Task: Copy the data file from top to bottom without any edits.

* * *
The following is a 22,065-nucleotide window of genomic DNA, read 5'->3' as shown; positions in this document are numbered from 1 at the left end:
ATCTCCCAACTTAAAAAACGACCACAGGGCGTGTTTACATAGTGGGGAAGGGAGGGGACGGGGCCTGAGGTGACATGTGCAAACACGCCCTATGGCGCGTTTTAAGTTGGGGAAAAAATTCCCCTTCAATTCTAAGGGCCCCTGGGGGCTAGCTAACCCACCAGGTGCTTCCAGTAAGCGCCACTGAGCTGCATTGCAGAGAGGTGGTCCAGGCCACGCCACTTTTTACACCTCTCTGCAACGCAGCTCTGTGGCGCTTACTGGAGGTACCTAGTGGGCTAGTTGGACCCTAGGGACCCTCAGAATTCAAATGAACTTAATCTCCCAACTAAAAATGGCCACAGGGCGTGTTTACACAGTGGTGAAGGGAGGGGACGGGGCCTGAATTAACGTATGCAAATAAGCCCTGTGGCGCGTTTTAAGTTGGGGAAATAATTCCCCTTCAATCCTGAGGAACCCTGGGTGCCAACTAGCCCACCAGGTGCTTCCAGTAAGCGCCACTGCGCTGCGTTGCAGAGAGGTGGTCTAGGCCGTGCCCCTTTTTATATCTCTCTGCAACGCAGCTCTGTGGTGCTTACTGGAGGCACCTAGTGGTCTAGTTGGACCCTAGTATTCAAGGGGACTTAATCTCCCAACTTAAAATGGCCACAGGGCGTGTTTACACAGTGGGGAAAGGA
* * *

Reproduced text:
The following is a 22,065-nucleotide window of genomic DNA, read 5'->3' as shown; positions in this document are numbered from 1 at the left end:
ATCTCCCAACTTAAAAAACGACCACAGGGCGTGTTTACATAGTGGGGAAGGGAGGGGACGGGGCCTGAGGTGACATGTGCAAACACGCCCTATGGCGCGTTTTAAGTTGGGGAAAAAATTCCCCTTCAATTCTAAGGGCCCCTGGGGGCTAGCTAACCCACCAGGTGCTTCCAGTAAGCGCCACTGAGCTGCATTGCAGAGAGGTGGTCCAGGCCACGCCACTTTTTACACCTCTCTGCAACGCAGCTCTGTGGCGCTTACTGGAGGTACCTAGTGGGCTAGTTGGACCCTAGGGACCCTCAGAATTCAAATGAACTTAATCTCCCAACTAAAAATGGCCACAGGGCGTGTTTACACAGTGGTGAAGGGAGGGGACGGGGCCTGAATTAACGTATGCAAATAAGCCCTGTGGCGCGTTTTAAGTTGGGGAAATAATTCCCCTTCAATCCTGAGGAACCCTGGGTGCCAACTAGCCCACCAGGTGCTTCCAGTAAGCGCCACTGCGCTGCGTTGCAGAGAGGTGGTCTAGGCCGTGCCCCTTTTTATATCTCTCTGCAACGCAGCTCTGTGGTGCTTACTGGAGGCACCTAGTGGTCTAGTTGGACCCTAGTATTCAAGGGGACTTAATCTCCCAACTTAAAATGGCCACAGGGCGTGTTTACACAGTGGGGAAAGGA